ELMHURST – The city of Elmhurst's Development, Planning and Zoning Commitee unanimously decided at its Aug. 27 meeting to advance a conditional use permit request regarding exterior projecting signage along Schiller Walkway in downtown Elmhurst.
The business signage currently displayed in Schiller Court does not conform with city code, city staff said at the Aug. 27 meeting.
Though the three cases have been proposed as separate ordinances, the three property owners along Schiller Court have worked together, city planner Eileen Franz said. Only tenants with frontage along the Schiller Court walkway are eligible for projecting signs, according to a July 13 staff report. Those tenants included Fruitful Yield, Orange Theory, Nu Crepes, Aligned Health and Fresh Twist, as of the time of the July 13 report.
Assistant City Manager Mike Kopp said arranging a sign package for the various applicants involved was challenging, as their companies had different needs for signage, such as where to place it.
The Zoning and Planning Commission held a public hearing in July and deliberated Aug. 21 regarding the cases.
The final agreement as presented in the commission's recommendation between the applicants allowed for each building to have three signs, with each sign being a maximum of 20 square feet per face and projecting from the building a maximum of 5 feet off the building, including the mounting mechanism. Signage can be installed no lower than 8.5 feet off the ground and no higher than 20 feet off the ground, and no sign can be closer than 10 feet from the property line on York Street or Addison Avenue. Projecting signs may not be closer than 15 feet to another projecting sign.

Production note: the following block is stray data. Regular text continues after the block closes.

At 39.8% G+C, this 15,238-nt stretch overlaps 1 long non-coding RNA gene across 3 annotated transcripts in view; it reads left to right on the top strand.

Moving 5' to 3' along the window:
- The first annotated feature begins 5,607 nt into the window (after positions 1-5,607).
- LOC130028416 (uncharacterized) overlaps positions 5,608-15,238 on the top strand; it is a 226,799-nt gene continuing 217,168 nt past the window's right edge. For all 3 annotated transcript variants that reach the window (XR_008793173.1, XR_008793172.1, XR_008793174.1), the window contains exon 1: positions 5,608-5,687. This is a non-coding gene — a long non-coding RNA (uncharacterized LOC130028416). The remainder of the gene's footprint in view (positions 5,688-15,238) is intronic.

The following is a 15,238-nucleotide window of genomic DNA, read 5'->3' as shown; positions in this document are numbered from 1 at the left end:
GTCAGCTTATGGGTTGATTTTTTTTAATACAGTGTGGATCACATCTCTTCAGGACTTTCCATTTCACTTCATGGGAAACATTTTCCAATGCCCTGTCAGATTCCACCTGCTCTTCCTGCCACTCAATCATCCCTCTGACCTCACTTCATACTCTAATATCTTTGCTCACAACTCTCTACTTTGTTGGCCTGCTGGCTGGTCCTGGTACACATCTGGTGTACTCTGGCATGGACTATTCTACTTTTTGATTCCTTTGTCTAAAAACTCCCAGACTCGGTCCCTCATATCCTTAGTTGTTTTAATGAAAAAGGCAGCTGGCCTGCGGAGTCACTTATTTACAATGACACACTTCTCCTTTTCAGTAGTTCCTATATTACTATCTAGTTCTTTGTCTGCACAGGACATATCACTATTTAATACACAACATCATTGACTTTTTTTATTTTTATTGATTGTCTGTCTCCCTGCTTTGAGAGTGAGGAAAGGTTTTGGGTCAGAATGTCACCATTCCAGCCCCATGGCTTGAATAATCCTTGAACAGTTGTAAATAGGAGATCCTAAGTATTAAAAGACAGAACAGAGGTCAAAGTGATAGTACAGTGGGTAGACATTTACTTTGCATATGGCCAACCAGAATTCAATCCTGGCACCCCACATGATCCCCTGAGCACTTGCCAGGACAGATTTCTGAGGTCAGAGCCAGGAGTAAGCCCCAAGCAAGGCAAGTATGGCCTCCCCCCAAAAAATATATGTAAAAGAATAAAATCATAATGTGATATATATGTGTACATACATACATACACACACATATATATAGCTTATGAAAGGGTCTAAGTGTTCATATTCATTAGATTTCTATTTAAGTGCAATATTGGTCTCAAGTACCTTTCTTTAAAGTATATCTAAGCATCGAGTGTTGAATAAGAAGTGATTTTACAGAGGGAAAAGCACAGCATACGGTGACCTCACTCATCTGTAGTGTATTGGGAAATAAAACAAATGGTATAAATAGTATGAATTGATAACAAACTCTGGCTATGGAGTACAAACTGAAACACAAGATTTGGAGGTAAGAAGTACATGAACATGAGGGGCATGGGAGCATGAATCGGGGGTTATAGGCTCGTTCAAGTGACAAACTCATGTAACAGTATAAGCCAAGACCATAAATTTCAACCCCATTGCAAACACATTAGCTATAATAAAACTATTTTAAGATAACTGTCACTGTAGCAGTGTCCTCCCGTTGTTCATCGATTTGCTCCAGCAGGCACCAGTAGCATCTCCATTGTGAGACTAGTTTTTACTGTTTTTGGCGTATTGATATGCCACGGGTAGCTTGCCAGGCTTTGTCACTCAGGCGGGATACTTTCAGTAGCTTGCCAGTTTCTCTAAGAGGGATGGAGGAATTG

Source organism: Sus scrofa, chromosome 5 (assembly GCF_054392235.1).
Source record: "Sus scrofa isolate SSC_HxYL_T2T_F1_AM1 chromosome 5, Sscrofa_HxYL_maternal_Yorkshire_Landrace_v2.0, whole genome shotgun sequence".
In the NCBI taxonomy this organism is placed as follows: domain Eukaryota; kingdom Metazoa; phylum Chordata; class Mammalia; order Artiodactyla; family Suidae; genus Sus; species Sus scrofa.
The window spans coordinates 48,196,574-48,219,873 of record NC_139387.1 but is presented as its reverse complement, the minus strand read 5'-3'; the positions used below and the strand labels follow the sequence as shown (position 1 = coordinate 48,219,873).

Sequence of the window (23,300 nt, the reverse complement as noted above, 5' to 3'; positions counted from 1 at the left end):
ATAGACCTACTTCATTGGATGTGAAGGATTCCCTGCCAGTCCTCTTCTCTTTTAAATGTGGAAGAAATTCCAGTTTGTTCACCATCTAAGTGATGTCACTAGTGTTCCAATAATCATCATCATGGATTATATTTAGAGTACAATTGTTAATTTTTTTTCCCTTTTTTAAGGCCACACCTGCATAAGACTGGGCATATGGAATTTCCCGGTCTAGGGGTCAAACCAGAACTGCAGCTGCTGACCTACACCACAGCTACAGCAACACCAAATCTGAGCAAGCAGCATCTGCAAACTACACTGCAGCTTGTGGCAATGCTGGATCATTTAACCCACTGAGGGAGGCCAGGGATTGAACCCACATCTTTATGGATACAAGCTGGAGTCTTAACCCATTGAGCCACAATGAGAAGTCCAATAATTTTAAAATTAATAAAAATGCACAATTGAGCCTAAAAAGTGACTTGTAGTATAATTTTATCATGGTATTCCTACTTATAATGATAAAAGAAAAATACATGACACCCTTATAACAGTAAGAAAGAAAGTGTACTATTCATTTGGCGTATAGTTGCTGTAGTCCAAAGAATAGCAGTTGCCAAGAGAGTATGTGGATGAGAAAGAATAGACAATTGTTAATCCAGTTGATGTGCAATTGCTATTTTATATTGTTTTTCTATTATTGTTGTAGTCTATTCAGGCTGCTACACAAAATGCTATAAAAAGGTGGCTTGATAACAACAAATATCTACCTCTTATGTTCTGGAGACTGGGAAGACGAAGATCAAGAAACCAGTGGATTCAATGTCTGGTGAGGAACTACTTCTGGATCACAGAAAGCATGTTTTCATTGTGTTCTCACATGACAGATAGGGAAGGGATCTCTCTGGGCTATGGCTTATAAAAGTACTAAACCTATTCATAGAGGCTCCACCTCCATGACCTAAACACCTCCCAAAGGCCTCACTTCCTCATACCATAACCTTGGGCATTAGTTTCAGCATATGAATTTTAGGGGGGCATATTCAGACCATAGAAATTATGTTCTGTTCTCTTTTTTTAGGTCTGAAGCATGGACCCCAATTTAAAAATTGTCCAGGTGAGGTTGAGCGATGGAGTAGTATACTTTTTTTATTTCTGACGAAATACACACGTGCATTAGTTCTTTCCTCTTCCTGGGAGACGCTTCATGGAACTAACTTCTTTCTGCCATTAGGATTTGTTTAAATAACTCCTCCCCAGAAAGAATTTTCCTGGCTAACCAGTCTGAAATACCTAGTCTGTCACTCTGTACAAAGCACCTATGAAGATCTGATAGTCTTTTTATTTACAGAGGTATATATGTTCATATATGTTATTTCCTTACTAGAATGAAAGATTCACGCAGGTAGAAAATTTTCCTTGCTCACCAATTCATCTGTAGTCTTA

This new signage is intended to replace the building signage that is currently in Schiller Court.
"I do think it looks cluttered as it is, and then to add more, so I'm happy to hear that those would have to come down...it's not in addition to those," alderwoman Noel Talluto said.
She said she believed the conditions the commission applied for the cases were "reasonable."
"Most people are not going to hit their heads on any of them. ... So I am in support of the conditions and the proposal," Talluto said.
Alderman Mark Mulliner said the signage that is currently up on Schiller Court is there because there used to be an archway that went across on both sides of the court on Addison Avenue and York Street to entice people to use the walkway.
"I'm very happy with this. To me, it's one of these things that it's about time we did something down that alleyway...to attract people down that direction," Mulliner said.
The committee decided to put the cases on the consent agenda, and Kopp said city staff plan to have the report ready for the Sept. 4 Elmhurst City Council meeting.